As China chills, metals heat up

When it snows in China, the rest of the world's metals industry doesn't catch a cold, it gets healthier.

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For years, metals markets and mining companies have been closely following the Chinese economy as its rapid growth and demand for raw materials fuelled the biggest metals boom in history. Now, those same players are watching the weather in China just as intently, to gauge where metals prices might be headed next.

China is under siege from the worst snowstorms to hit the country in half a century. Snow has been falling in much of eastern, central and southern China since Jan. 10. The resulting chaos has sharply reduced the supply of coal to Chinese power generating stations, knocking out electricity or reducing supply to major aluminum and zinc smelters.

“The big concern with China is that a lot of their industrial machinery, particularly their high-energy smelting operations, are being curtailed.

It's a big part of the metals markets,” David Davidson, a mining analyst at Paradigm Capital, said in an interview.

China is the world's biggest producer of both aluminum and zinc but production has suddenly been cut back because of the severe weather, raising prices and the prospects for producers in other parts of the world.

China's largest zinc smelter, the Zhuzhou Smelter Group Co., has cut production because of the power shortages, a company official told Bloomberg News yesterday. China's annual aluminum production of roughly 12.6 million tonnes will be reduced by 300,000 tonnes because of the smelter shutdowns, according to Beijing Antaike Information Development Co., a metals consulting firm.

By some estimates, as much as a tenth of China's metal smelting capacity has been brought to a standstill by the power shortages and bad weather, prompting strong price gains for metals including aluminum and zinc on fears of dwindling supply.

Aluminum prices posted their biggest one-day gain in 16 years on the London Metal Exchange Wednesday, before falling back. Aluminum for delivery in three months gained as much as 5.5 per cent to $2,654.50 (U.S.) a tonne, the largest one-day advance since January, 1992.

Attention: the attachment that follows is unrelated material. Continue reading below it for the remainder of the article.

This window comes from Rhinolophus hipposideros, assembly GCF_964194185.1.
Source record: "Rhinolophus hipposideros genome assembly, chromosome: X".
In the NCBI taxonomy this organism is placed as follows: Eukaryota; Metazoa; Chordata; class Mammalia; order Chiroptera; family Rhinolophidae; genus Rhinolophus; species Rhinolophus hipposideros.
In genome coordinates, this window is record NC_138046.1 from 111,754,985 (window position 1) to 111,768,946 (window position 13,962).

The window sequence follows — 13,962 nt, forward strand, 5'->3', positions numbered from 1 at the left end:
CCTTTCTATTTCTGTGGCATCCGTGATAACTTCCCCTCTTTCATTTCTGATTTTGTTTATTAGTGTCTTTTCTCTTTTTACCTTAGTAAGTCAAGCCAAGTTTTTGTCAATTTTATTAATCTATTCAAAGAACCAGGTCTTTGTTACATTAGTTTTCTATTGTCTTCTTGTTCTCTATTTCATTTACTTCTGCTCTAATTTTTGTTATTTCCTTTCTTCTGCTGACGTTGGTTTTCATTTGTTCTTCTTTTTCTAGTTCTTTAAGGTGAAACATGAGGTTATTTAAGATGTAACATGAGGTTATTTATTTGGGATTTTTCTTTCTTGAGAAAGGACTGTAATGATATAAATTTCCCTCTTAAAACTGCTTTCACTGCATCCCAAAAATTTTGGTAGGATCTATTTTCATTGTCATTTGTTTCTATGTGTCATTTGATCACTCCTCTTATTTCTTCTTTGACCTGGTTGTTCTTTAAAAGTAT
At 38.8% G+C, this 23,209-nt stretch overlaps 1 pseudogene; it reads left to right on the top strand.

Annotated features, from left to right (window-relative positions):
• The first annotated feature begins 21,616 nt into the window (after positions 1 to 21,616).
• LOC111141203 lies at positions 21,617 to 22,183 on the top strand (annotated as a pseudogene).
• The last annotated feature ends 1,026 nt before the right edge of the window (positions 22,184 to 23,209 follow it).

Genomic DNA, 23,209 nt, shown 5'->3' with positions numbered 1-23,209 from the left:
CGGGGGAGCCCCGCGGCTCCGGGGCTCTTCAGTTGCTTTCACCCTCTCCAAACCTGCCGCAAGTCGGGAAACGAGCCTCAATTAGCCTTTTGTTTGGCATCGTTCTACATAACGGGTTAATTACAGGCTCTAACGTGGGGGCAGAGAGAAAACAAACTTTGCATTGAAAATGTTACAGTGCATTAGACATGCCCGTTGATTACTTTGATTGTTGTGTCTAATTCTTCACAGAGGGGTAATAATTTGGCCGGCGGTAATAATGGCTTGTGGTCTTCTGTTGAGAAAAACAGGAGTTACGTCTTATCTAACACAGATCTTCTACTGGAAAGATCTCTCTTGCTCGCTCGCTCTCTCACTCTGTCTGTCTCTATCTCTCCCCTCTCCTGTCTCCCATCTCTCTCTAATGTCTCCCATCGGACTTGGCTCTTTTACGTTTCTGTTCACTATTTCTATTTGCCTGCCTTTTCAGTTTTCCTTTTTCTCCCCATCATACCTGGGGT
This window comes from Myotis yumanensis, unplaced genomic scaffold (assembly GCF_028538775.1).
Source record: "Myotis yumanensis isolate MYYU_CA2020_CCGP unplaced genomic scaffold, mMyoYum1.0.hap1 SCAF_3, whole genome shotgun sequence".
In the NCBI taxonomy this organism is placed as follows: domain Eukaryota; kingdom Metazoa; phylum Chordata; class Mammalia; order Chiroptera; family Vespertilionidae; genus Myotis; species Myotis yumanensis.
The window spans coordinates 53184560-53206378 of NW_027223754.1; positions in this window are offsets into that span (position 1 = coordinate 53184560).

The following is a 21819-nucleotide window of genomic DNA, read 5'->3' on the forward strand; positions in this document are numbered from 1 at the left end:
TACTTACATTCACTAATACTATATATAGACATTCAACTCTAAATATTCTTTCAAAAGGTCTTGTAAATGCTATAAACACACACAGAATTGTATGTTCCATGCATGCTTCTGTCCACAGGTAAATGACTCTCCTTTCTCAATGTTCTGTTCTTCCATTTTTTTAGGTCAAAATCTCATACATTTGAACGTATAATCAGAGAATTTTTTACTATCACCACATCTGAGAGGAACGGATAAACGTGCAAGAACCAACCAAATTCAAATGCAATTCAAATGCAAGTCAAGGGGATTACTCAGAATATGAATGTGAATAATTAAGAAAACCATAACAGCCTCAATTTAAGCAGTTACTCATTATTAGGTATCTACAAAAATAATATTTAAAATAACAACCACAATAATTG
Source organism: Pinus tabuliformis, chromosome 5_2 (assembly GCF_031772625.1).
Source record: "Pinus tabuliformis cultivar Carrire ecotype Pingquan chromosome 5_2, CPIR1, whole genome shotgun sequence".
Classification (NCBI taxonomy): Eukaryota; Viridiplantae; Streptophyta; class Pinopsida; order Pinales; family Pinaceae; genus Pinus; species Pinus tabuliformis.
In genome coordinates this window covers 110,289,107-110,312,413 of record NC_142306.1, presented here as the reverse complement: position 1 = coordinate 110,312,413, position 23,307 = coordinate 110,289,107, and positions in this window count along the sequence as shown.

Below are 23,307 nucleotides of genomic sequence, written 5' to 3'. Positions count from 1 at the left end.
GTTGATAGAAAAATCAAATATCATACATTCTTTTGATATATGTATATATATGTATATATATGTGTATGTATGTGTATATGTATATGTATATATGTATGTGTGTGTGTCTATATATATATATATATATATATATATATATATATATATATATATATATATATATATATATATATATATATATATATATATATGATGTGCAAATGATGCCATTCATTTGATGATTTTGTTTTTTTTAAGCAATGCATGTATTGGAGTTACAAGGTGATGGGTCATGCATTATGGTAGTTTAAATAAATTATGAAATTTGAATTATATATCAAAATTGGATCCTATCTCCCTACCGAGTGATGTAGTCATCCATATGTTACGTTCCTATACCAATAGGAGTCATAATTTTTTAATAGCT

Spot aluminum hit a six-month peak of $2,715 a tonne, but erased its gains later in the day, closing down $9 at $2,641.

Zinc prices also rose sharply before retreating at the end of the trading session.

Because China is such a large producer of both aluminum and zinc, the metals, and aluminum in particular, have failed to enjoy the massive gains experienced by commodities that China needs to import, such as iron ore, copper and nickel.

If Chinese producers continue to experience power shortages, however, China could once again become a net importer of aluminum, according to some analysts.

“These kinds of capacity restrictions could accelerate China's switch back to a net importer of aluminum,” said ANZ senior commodities analyst Mark Pervan.

Last year's $38-billion takeover of Montreal aluminum giant Alcan Inc. by Rio Tinto PLC was driven in part by expectations that Chinese aluminum demand will increase sharply.

However, if the storms continue to affect China's overall economy, demand for all metals could weaken. Fallout from the snow storms have already caused more than $3-billion in economic losses, according to China's civil affairs ministry.

Toronto-based zinc producer Breakwater Resources Inc. was among the top gainers in the mining sector yesterday, rising 10.3 per cent on the Toronto Stock Exchange. Mr. Davidson, however, said the gains were in part owing to increased speculation that Winnipeg copper and zinc producer HudBay Minerals Inc. could bid for its smaller rival.